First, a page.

Last year, the team came tantalisingly close to finding amino acids in space with the discovery of a molecule that can be used to make them, called amino acetonitrile.
The latest discoveries have boosted the researchers’ morale because the molecules are as large as the simplest amino acid, glycine. Amino acids are the building blocks of proteins and are widely seen as being critical for complex life to exist anywhere in the universe.
“The difficulty in searching for complex molecules is that the best astronomical sources contain so many different molecules that their ‘fingerprints’ overlap and are difficult to disentangle,” Belloche said.
The molecules are thought to form when chemicals that already exist on some dust grains, such as ethanol, link together to make more complex chains.
“There is no apparent limit to the size of molecules that can be formed by this process, so there’s good reason to expect even more complex organic molecules to be there,” said Garrod.
this is why I fucking love space so much
Was Earth’s most devastating mass extinction caused by a single microbe?
Around 251 million years ago, over 90% of the species on Earth suddenly went extinct. Their killer may not have been a devastating meteorite or a catastrophic volcanic eruption, but a humble microbe.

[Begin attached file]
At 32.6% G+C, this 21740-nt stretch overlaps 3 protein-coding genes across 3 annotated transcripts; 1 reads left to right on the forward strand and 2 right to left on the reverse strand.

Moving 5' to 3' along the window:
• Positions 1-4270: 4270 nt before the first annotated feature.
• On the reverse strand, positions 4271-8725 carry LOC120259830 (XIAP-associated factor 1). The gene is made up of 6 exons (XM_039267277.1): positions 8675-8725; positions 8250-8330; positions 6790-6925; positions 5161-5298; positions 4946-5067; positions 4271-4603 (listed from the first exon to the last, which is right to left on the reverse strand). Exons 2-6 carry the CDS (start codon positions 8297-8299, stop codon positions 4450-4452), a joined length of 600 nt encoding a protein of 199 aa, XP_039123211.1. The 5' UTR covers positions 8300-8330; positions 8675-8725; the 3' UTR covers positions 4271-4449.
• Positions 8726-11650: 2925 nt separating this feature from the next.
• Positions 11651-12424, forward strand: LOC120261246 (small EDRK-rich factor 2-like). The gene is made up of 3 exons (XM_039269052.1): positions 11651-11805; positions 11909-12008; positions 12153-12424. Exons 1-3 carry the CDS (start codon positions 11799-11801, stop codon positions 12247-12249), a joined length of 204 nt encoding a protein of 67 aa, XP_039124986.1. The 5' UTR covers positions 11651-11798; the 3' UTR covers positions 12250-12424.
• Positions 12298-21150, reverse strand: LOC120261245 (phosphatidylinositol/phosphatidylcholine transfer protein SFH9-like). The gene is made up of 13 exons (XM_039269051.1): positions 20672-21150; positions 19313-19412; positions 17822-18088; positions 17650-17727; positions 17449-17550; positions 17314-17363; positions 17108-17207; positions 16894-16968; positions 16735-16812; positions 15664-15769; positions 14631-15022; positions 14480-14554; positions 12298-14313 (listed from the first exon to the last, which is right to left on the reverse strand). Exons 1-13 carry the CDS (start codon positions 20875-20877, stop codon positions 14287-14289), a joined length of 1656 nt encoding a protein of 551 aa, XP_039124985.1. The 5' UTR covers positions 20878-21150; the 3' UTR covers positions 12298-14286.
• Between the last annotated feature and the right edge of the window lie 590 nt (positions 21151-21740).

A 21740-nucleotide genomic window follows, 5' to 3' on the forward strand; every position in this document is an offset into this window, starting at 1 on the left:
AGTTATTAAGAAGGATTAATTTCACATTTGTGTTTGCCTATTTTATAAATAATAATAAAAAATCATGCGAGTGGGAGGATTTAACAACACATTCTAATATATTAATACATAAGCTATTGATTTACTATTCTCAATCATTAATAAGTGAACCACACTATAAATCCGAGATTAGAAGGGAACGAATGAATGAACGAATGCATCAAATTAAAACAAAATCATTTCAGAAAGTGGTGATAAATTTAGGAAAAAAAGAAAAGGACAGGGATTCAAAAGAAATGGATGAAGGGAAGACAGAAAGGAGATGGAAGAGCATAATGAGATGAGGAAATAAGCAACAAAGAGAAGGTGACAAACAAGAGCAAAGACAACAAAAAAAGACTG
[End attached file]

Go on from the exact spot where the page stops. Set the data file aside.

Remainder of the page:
The prevailing theory is that the mass extinction at the end of the Permian period was triggered by volcanic eruptions over a vast area of what is now Siberia. This led, among other things, to a dramatic rise in greenhouse gas emissions.
But the scenario just doesn’t fit the facts, says Daniel Rothman of the Massachusetts Institute of Technology. From his analysis of an end-Permian sediment sample from China, Rothman says carbon levels surged much too quickly for geological processes to be at work.
Microbes can generate carbon compounds that fast, though. When Rothman’s group analysed the genome of Methanosarcina - a methanogen responsible for most of Earth’s biogenic methane today - they discovered that the microbe gained this ability about 231 million years ago. The date was close to that of the mass extinction, but not close enough to suggest a link.